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Leave Policies For Dads Affect Maternal Health, According To New Study

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In all the debate about policies regarding paid family leave and how to lessen the huge burdens placed on parents, one rather large factor in easing the transition to family life for today's young adults has been oddly left out of many conversations on the topic: A new dad's schedule, or lack thereof, to be present for a partner. A new working paper published by the National Bureau of Economic Research looked at the effect family leave policies have on maternal health after birth, concluding that "mothers bear the burden from a lack of workplace flexibility" when Dad can't stay home to help.

As the New York Times reported, a new survey of Swedish families by researchers from Stanford University has come to a conclusion many moms who've been through childbirth and the recovery from it could tell you: A partner who's been granted enough time off from work to actually be home to help in those early days and months makes all the difference.

Sweden passed a law in 2012 granting fathers 30 days paid leave in the year following their baby's birth, as the Times reported, giving economists and researchers Maya Rossin-Slater, Ph.D., and Petra Persson, Ph.D. an opportunity to observe what happened when the Northern European mecca of all things good and progressive changed its parental leave policies.

At that time, the nation allowed 16 months of job-protected paid leave per newborn to be shared between two parents (which is still pretty epic compared to the U.S. IMO), but still expected parents share the leave so that both couldn't be at home at the same time, except for 10 days immediately surrounding a baby's birth, as the Stanford research detailed.

However, Sweden always Sweden-ing, it was decided that revisions should be made so that dads could become more involved due to the fact that solo paternal time with a young child has been tied to more involvement in the fathering process as a child grows.

The country's new policy, called the “Double Days” system, meant that parental leave for both mom and dad could coincide for 30 more days days during a child’s first year, with the flex time being used whenever it most benefited the new family in question, and, wait for it, without having been long in the planning back at the office with your boss, the New York Times detailed.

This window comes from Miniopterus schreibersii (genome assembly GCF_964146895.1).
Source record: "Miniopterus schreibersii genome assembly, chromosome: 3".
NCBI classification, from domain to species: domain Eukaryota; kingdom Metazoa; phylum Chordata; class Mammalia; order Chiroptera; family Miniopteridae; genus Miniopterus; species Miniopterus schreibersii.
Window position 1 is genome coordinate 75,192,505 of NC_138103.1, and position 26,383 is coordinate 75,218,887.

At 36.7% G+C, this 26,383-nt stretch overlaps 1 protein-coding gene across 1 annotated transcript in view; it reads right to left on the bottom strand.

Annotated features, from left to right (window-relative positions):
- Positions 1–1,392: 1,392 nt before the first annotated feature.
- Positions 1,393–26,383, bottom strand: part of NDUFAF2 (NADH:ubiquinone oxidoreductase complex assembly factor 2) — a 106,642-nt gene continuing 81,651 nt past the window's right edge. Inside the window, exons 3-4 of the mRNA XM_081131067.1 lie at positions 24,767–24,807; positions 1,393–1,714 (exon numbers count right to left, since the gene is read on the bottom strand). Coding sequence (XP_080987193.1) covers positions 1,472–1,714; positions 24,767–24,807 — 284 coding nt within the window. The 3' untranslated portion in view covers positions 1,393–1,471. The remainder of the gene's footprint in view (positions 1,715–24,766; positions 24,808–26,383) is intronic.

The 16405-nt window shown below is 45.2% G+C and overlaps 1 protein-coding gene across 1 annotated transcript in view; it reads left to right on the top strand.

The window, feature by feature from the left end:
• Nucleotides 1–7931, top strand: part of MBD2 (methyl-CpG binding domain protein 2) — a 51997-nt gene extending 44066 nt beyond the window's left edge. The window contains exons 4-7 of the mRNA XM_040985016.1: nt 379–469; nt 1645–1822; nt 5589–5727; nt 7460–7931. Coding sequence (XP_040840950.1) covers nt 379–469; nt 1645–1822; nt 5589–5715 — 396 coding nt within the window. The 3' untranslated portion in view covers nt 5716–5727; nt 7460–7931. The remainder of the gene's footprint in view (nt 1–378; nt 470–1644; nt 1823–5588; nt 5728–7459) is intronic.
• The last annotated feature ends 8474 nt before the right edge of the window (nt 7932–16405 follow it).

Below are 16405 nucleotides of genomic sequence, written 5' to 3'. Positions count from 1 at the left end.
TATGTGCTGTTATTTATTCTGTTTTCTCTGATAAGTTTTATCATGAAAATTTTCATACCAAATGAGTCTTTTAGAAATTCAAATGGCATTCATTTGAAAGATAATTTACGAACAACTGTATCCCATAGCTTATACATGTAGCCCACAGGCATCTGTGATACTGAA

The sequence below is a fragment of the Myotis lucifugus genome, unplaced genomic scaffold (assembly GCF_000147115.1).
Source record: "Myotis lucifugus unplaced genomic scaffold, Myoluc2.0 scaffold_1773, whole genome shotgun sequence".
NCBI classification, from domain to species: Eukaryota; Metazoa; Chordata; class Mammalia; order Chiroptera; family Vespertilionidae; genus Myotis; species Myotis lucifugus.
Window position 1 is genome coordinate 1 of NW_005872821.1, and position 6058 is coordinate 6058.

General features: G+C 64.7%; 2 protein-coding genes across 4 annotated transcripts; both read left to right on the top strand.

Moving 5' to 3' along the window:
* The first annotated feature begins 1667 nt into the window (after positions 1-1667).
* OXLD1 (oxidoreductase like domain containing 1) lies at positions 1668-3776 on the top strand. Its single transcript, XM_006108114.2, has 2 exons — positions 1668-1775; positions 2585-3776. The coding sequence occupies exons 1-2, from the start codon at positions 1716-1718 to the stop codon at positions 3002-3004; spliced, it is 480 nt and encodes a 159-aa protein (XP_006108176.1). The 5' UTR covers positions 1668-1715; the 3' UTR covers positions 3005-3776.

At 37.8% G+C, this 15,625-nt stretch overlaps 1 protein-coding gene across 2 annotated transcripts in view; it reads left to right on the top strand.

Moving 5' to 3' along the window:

Meaning, a dad whose partner woke in horrible nipple pain, or maybe she just couldn't stop crying and really needed some another adult to comfort her as she weathered normal hormonal changes that happen postpartum, could now safely call in to work and let them know he was needed at home for the day, thanks.

I'll bet you never guessed what happened next in Sweden? There was a 26 percent decrease in anti-anxiety prescriptions for mothers just after the policy was instituted vs. mothers who gave birth just prior to the change. Meanwhile, there was also a 14 percent decrease in either hospitalizations or visits to a specialist for the new mom, and an 11 percent decrease in antibiotic prescriptions, as per the Times.

U.S. companies have publicized favorable parental leave policies in recent years, as calls for paid family leave intensify. Meanwhile, J.P. Morgan Chase recently settled a class action suit for male employees who said they were denied paid leave between 2011 and 2017, as the Associated Press reported.

"While paid leave for new parents is nearly ubiquitous in most of the developed world (with the important exception of the United States), family care leave is much less common," concluded the study's authors.

"Our results suggest that the availability of such leave — which fathers could use to care for mothers in the immediate postpartum period — could have important and previously uncalculated benefits for families."

As Rossin-Slater and Persson added, having partners at home able to help during the critical postpartum period could greatly improve such post-baby developments as loneliness and stress, which can sometimes play into perinatal mood and anxiety disorders like postpartum depression, as Working Mother noted.

I'll never forget that although my husband took three weeks off after the birth of our third child (something he could get away with due to being a contract employee who simply wouldn't earn money), he was severely punished in a political sense when he returned. Just needing a helping hand from your partner at one of the most crucial times in your life shouldn't be an impossibility, because families end up paying for it in other ways.

If you or someone you know is experiencing depression or anxiety during pregnancy, or in the postpartum period, contact the Postpartum Health Alliance warmline at (888) 724-7240, or Postpartum Support International at (800) 944-4773. If you are thinking of harming yourself or your baby, get help right away by calling the National Suicide Prevention Lifeline at 1-800-273-8255, or dialing 911. For more resources, you can visit Postpartum Support International.